SCOTT JAGOW: A month ago, all the talk on Wall Street was about record highs and boom times.Since then, of course, things have seemingly gone awry. Big losses overseas, subprime mortgage problems. But Newsweek's Allan Sloan believes investors have simply let emotion get the best of them.
ALLAN SLOAN: Whatever the subprime problem is — and it's not clear what it is, except it looks sort of messy — there were signs of it a month ago. And the market is supposed to be what they call a discounting mechanism. Today's prices are supposed to reflect what people see coming. And people saw subprime problems coming. People knew, for instance, that the Chinese market is sort of weird because even though China is an important country and has an important economy, the Chinese stock market is a joke. So, suddenly, the story is at the end of February, as you remember, "My god, there's been a sell-off in the Chinese market. The Chinese economy is tanking. The end of the world is at hand . . . " Which makes no sense, whatsoever.
JAGOW: So, nothing has changed.
SLOAN: Well, what has changed is the perception. It's astounding to me that a month ago everything was an excuse for stocks in the U.S. to go up. And people were explaining away the rising thing. You know, it's the Goldilocks economy, interest rates are low, yadda, yadda, yadda. . . . Now, it seems, that whatever happens out of the total ordinary is an excuse for the market to go down. It's just another example of why you should not tie your mental or entire financial well-being to the market. It's an example of why money market funds exist.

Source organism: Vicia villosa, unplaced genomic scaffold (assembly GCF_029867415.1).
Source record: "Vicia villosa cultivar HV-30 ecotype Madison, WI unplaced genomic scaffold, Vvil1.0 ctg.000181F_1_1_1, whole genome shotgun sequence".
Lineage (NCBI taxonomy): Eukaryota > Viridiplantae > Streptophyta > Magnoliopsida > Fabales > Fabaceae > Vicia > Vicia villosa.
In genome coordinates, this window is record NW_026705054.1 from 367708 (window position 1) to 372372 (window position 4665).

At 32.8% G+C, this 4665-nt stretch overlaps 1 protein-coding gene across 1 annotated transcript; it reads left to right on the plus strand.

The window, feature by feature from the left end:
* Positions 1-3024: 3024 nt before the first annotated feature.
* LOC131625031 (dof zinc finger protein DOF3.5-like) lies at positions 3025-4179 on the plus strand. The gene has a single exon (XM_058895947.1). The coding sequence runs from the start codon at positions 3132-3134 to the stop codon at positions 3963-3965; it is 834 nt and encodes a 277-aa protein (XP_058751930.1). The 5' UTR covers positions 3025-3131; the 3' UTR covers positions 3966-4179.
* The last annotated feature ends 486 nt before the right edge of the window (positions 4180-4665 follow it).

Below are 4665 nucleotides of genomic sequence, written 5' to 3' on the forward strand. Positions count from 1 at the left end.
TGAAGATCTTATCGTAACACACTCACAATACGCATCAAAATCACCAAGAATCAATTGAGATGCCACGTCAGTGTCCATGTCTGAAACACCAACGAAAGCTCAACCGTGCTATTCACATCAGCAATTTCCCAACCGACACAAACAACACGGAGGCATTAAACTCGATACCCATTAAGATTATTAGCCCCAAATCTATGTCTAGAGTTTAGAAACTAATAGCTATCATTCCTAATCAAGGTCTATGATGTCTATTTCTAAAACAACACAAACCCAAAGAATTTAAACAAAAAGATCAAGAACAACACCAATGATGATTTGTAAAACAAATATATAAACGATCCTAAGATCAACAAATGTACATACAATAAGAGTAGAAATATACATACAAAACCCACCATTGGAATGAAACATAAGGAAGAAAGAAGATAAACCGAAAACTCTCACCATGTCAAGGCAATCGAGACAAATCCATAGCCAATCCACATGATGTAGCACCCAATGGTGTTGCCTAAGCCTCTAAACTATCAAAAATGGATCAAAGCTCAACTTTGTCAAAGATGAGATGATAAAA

JAGOW: Well, how much of a role should emotion play in investing?
SLOAN: In reality, of course, it should play no role. And if you look at all the textbooks and financial stuff, everything is presented as if the world is rational. In fact, the world is in many ways not rational in the short run. And, emotion plays an enormous role and we've now gotten a great wake-up call for this that emotions matter in many cases as much as the funamentals.
JAGOW: So, how are you feeling this morning, Allan?
SLOAN: I'm feeling optimistic as always, Scott.
JAGOW: All right. Thanks a lot. . . . Allan Sloan, the Wall Street editor for Newsweek magazine.